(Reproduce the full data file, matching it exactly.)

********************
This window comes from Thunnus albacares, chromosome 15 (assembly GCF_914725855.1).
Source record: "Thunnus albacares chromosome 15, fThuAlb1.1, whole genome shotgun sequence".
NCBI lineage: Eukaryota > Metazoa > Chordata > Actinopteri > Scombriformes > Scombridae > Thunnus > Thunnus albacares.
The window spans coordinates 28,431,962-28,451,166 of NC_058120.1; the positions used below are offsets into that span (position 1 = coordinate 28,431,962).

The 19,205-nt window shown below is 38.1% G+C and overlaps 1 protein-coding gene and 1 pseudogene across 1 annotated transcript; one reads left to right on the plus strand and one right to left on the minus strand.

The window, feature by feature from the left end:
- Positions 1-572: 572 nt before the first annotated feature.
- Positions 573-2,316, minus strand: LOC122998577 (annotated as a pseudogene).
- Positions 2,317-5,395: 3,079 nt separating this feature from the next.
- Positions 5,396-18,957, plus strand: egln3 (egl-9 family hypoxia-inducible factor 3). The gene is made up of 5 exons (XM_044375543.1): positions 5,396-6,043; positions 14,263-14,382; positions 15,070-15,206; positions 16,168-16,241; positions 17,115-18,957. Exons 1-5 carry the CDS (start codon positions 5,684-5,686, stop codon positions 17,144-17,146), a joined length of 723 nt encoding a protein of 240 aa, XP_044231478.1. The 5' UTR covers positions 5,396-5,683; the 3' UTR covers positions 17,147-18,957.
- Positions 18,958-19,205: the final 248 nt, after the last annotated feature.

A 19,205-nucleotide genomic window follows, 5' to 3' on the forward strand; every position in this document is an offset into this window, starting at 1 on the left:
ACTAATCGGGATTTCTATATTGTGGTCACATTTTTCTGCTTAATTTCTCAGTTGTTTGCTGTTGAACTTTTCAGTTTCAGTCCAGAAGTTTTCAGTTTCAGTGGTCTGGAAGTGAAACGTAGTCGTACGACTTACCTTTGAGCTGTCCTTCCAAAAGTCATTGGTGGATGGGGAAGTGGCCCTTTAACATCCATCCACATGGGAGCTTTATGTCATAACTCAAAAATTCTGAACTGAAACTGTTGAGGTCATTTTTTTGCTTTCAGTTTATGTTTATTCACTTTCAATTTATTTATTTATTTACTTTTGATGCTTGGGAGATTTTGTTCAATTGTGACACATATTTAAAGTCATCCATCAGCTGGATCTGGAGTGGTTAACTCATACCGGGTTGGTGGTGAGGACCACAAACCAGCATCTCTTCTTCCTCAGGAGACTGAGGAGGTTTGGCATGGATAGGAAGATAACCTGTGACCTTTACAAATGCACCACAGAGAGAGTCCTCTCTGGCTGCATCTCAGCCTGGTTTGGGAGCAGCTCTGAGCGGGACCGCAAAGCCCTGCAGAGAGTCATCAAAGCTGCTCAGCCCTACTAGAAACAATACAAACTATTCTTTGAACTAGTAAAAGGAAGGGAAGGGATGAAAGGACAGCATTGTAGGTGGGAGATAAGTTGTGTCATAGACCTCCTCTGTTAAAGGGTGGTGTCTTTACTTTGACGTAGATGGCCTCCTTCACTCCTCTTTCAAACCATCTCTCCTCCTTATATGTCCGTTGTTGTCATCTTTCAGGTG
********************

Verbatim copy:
This window comes from Thunnus albacares, chromosome 15 (assembly GCF_914725855.1).
Source record: "Thunnus albacares chromosome 15, fThuAlb1.1, whole genome shotgun sequence".
NCBI lineage: Eukaryota > Metazoa > Chordata > Actinopteri > Scombriformes > Scombridae > Thunnus > Thunnus albacares.
The window spans coordinates 28,431,962-28,451,166 of NC_058120.1; the positions used below are offsets into that span (position 1 = coordinate 28,431,962).

The 19,205-nt window shown below is 38.1% G+C and overlaps 1 protein-coding gene and 1 pseudogene across 1 annotated transcript; one reads left to right on the plus strand and one right to left on the minus strand.

The window, feature by feature from the left end:
- Positions 1-572: 572 nt before the first annotated feature.
- Positions 573-2,316, minus strand: LOC122998577 (annotated as a pseudogene).
- Positions 2,317-5,395: 3,079 nt separating this feature from the next.
- Positions 5,396-18,957, plus strand: egln3 (egl-9 family hypoxia-inducible factor 3). The gene is made up of 5 exons (XM_044375543.1): positions 5,396-6,043; positions 14,263-14,382; positions 15,070-15,206; positions 16,168-16,241; positions 17,115-18,957. Exons 1-5 carry the CDS (start codon positions 5,684-5,686, stop codon positions 17,144-17,146), a joined length of 723 nt encoding a protein of 240 aa, XP_044231478.1. The 5' UTR covers positions 5,396-5,683; the 3' UTR covers positions 17,147-18,957.
- Positions 18,958-19,205: the final 248 nt, after the last annotated feature.

A 19,205-nucleotide genomic window follows, 5' to 3' on the forward strand; every position in this document is an offset into this window, starting at 1 on the left:
ACTAATCGGGATTTCTATATTGTGGTCACATTTTTCTGCTTAATTTCTCAGTTGTTTGCTGTTGAACTTTTCAGTTTCAGTCCAGAAGTTTTCAGTTTCAGTGGTCTGGAAGTGAAACGTAGTCGTACGACTTACCTTTGAGCTGTCCTTCCAAAAGTCATTGGTGGATGGGGAAGTGGCCCTTTAACATCCATCCACATGGGAGCTTTATGTCATAACTCAAAAATTCTGAACTGAAACTGTTGAGGTCATTTTTTTGCTTTCAGTTTATGTTTATTCACTTTCAATTTATTTATTTATTTACTTTTGATGCTTGGGAGATTTTGTTCAATTGTGACACATATTTAAAGTCATCCATCAGCTGGATCTGGAGTGGTTAACTCATACCGGGTTGGTGGTGAGGACCACAAACCAGCATCTCTTCTTCCTCAGGAGACTGAGGAGGTTTGGCATGGATAGGAAGATAACCTGTGACCTTTACAAATGCACCACAGAGAGAGTCCTCTCTGGCTGCATCTCAGCCTGGTTTGGGAGCAGCTCTGAGCGGGACCGCAAAGCCCTGCAGAGAGTCATCAAAGCTGCTCAGCCCTACTAGAAACAATACAAACTATTCTTTGAACTAGTAAAAGGAAGGGAAGGGATGAAAGGACAGCATTGTAGGTGGGAGATAAGTTGTGTCATAGACCTCCTCTGTTAAAGGGTGGTGTCTTTACTTTGACGTAGATGGCCTCCTTCACTCCTCTTTCAAACCATCTCTCCTCCTTATATGTCCGTTGTTGTCATCTTTCAGGTG